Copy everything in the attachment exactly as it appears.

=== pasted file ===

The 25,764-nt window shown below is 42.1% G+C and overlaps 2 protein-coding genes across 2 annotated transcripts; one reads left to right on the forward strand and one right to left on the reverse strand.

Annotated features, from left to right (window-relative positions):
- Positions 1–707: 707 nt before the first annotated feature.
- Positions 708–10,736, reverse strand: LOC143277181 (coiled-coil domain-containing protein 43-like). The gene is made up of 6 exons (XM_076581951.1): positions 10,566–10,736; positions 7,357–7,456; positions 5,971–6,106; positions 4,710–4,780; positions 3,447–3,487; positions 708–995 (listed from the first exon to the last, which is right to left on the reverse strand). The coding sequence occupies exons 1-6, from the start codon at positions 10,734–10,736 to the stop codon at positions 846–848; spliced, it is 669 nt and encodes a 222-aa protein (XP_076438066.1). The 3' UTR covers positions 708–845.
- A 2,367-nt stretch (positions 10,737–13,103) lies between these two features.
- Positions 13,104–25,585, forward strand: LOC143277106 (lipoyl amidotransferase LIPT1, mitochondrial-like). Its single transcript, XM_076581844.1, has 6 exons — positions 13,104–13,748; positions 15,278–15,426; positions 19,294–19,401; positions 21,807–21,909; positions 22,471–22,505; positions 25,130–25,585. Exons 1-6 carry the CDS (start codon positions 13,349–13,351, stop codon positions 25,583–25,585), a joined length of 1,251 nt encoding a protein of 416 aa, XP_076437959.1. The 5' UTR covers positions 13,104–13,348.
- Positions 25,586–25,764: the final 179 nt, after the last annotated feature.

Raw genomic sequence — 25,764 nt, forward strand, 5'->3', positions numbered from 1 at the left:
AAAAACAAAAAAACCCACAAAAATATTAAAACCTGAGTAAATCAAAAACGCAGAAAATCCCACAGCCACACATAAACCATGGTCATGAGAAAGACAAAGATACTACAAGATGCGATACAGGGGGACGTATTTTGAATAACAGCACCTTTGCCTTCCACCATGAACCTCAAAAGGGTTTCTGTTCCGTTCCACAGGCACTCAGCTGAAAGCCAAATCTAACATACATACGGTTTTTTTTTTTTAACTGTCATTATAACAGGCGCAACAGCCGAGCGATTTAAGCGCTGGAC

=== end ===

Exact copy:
The 25,764-nt window shown below is 42.1% G+C and overlaps 2 protein-coding genes across 2 annotated transcripts; one reads left to right on the forward strand and one right to left on the reverse strand.

Annotated features, from left to right (window-relative positions):
- Positions 1–707: 707 nt before the first annotated feature.
- Positions 708–10,736, reverse strand: LOC143277181 (coiled-coil domain-containing protein 43-like). The gene is made up of 6 exons (XM_076581951.1): positions 10,566–10,736; positions 7,357–7,456; positions 5,971–6,106; positions 4,710–4,780; positions 3,447–3,487; positions 708–995 (listed from the first exon to the last, which is right to left on the reverse strand). The coding sequence occupies exons 1-6, from the start codon at positions 10,734–10,736 to the stop codon at positions 846–848; spliced, it is 669 nt and encodes a 222-aa protein (XP_076438066.1). The 3' UTR covers positions 708–845.
- A 2,367-nt stretch (positions 10,737–13,103) lies between these two features.
- Positions 13,104–25,585, forward strand: LOC143277106 (lipoyl amidotransferase LIPT1, mitochondrial-like). Its single transcript, XM_076581844.1, has 6 exons — positions 13,104–13,748; positions 15,278–15,426; positions 19,294–19,401; positions 21,807–21,909; positions 22,471–22,505; positions 25,130–25,585. Exons 1-6 carry the CDS (start codon positions 13,349–13,351, stop codon positions 25,583–25,585), a joined length of 1,251 nt encoding a protein of 416 aa, XP_076437959.1. The 5' UTR covers positions 13,104–13,348.
- Positions 25,586–25,764: the final 179 nt, after the last annotated feature.

Raw genomic sequence — 25,764 nt, forward strand, 5'->3', positions numbered from 1 at the left:
AAAAACAAAAAAACCCACAAAAATATTAAAACCTGAGTAAATCAAAAACGCAGAAAATCCCACAGCCACACATAAACCATGGTCATGAGAAAGACAAAGATACTACAAGATGCGATACAGGGGGACGTATTTTGAATAACAGCACCTTTGCCTTCCACCATGAACCTCAAAAGGGTTTCTGTTCCGTTCCACAGGCACTCAGCTGAAAGCCAAATCTAACATACATACGGTTTTTTTTTTTTAACTGTCATTATAACAGGCGCAACAGCCGAGCGATTTAAGCGCTGGAC